Example
Live Demo
public class Puppy {
public Puppy(String name) {
// This constructor has one parameter, name.
System.out.println("Passed Name is :" + name );
}

public static void main(String []args) {


// Following statement would create an object myPuppy
Puppy myPuppy = new Puppy( "tommy" );
}
}
If we compile and run the above program, then it will produce the following result −
Output
Passed Name is :tommy

/* Base class vehicle */


class Vehicle
{
int maxSpeed = 120;
}

/* sub class Car extending vehicle */


class Car extends Vehicle
{
int maxSpeed = 180;

void display()
{
/* print maxSpeed of base class (vehicle) */
System.out.println("Maximum Speed: " + super.maxSpeed);
}
}

/* Driver program to test */


class Test
{
public static void main(String[] args)
{
Car small = new Car();
small.display();
}
}
Output:

Maximum Speed: 120

/* Base class Person */


class Person
{
void message()
{
System.out.println("This is person class");
}
}

/* Subclass Student */
class Student extends Person
{
void message()
{
System.out.println("This is student class");
}

// Note that display() is only in Student class


void display()
{
// will invoke or call current class message() method
message();

// will invoke or call parent class message() method


super.message();
}
}

/* Driver program to test */


class Test
{
public static void main(String args[])
{
Student s = new Student();

// calling display() of Student


s.display();
}
}
Output:

This is student class


This is person class

/* superclass Person */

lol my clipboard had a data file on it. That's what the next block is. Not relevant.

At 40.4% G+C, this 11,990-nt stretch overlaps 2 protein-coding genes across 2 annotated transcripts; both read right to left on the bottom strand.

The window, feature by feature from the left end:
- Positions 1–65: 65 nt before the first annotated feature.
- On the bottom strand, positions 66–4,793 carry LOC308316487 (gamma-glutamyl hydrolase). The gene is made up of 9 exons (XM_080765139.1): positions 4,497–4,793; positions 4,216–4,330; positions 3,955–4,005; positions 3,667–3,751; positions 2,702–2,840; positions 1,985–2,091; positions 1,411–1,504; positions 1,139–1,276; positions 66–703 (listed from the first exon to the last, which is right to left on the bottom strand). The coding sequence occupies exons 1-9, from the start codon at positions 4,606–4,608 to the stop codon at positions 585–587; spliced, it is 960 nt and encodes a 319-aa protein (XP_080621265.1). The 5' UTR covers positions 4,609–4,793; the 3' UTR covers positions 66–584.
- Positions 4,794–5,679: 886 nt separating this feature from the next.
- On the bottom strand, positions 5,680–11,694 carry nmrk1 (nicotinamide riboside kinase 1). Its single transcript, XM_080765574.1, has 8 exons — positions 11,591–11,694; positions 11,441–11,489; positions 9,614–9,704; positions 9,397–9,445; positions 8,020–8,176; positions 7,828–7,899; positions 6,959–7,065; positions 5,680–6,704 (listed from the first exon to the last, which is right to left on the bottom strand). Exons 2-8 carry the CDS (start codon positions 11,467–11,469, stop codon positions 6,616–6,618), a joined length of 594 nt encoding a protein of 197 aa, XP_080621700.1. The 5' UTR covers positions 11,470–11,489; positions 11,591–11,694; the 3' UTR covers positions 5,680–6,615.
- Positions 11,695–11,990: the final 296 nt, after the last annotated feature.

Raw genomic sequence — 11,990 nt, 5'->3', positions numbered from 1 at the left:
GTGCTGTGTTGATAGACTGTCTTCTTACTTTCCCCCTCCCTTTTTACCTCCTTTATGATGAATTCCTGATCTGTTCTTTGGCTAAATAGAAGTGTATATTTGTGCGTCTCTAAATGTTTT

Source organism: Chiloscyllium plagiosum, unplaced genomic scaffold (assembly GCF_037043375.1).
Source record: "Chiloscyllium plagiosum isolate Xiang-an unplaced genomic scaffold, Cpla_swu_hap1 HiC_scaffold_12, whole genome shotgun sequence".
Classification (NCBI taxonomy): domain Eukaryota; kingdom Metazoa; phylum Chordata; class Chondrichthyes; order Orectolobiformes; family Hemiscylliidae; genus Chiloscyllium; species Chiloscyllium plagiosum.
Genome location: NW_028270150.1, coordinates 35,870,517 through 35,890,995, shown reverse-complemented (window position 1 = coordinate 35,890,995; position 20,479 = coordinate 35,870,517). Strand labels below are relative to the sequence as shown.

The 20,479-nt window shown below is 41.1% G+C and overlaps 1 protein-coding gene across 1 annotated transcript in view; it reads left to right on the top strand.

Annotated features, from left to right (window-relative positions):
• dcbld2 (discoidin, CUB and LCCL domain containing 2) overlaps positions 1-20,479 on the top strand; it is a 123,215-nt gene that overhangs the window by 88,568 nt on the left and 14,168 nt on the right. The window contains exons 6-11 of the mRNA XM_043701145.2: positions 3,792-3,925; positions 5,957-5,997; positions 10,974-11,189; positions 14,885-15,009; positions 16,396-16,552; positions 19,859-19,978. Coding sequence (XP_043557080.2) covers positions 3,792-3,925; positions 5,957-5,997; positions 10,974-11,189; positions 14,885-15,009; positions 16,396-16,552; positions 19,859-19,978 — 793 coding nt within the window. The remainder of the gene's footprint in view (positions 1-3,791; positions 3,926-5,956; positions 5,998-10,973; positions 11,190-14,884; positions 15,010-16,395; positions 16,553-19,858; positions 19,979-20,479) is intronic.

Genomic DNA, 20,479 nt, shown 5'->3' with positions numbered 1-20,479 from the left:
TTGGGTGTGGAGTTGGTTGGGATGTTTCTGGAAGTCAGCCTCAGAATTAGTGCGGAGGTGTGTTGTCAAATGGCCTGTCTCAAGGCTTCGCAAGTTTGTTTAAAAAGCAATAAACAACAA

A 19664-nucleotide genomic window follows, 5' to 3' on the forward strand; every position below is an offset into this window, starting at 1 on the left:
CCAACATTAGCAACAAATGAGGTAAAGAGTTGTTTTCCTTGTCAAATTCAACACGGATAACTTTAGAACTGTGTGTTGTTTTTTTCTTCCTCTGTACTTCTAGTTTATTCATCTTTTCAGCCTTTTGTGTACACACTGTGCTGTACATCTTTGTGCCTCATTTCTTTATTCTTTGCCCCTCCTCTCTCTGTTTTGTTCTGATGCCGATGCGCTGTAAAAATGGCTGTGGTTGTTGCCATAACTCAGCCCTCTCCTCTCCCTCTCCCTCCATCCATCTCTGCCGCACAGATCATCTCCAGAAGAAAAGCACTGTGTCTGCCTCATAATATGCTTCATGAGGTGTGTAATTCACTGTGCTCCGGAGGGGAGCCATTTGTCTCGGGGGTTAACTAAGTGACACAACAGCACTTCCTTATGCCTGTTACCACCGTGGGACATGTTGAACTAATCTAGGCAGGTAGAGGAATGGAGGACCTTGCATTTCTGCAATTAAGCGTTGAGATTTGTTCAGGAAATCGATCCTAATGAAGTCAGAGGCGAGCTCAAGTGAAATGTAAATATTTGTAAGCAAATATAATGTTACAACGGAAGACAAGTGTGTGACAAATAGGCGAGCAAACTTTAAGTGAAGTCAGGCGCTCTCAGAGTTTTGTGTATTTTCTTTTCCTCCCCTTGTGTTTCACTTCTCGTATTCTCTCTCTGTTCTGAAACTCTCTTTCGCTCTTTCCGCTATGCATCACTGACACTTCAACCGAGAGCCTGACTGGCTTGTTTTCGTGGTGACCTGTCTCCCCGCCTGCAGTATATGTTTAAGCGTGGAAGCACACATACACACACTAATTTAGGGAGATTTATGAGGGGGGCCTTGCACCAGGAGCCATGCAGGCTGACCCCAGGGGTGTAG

class Person
{
Person()
{
System.out.println("Person class Constructor");
}
}

/* subclass Student extending the Person class */


class Student extends Person
{
Student()
{
// invoke or call parent class constructor
super();

System.out.println("Student class Constructor");


}
}

/* Driver program to test*/


class Test
{
public static void main(String[] args)
{
Student s = new Student();
}
}
Output:

Person class Constructor


Student class Constructor
class SubClass extends SuperClass

public SubClass(String str)

super(str); //calls SuperClass class constructor

System.out.println("Sub Class Constructor " + str);

}
this keyword in java
class Student{
int rollno;
String name;
float fee;
Student(int rollno,String name,float fee){
this.rollno=rollno;
this.name=name;
this.fee=fee;
}
void display(){System.out.println(rollno+" "+name+" "+fee);}
}

class TestThis2{
public static void main(String args[]){
Student s1=new Student(111,"ankit",5000f);
Student s2=new Student(112,"sumit",6000f);
s1.display();
s2.display();
}}

Java Objects:
When class is defined, only the specification for the object is defined; no memory or storage is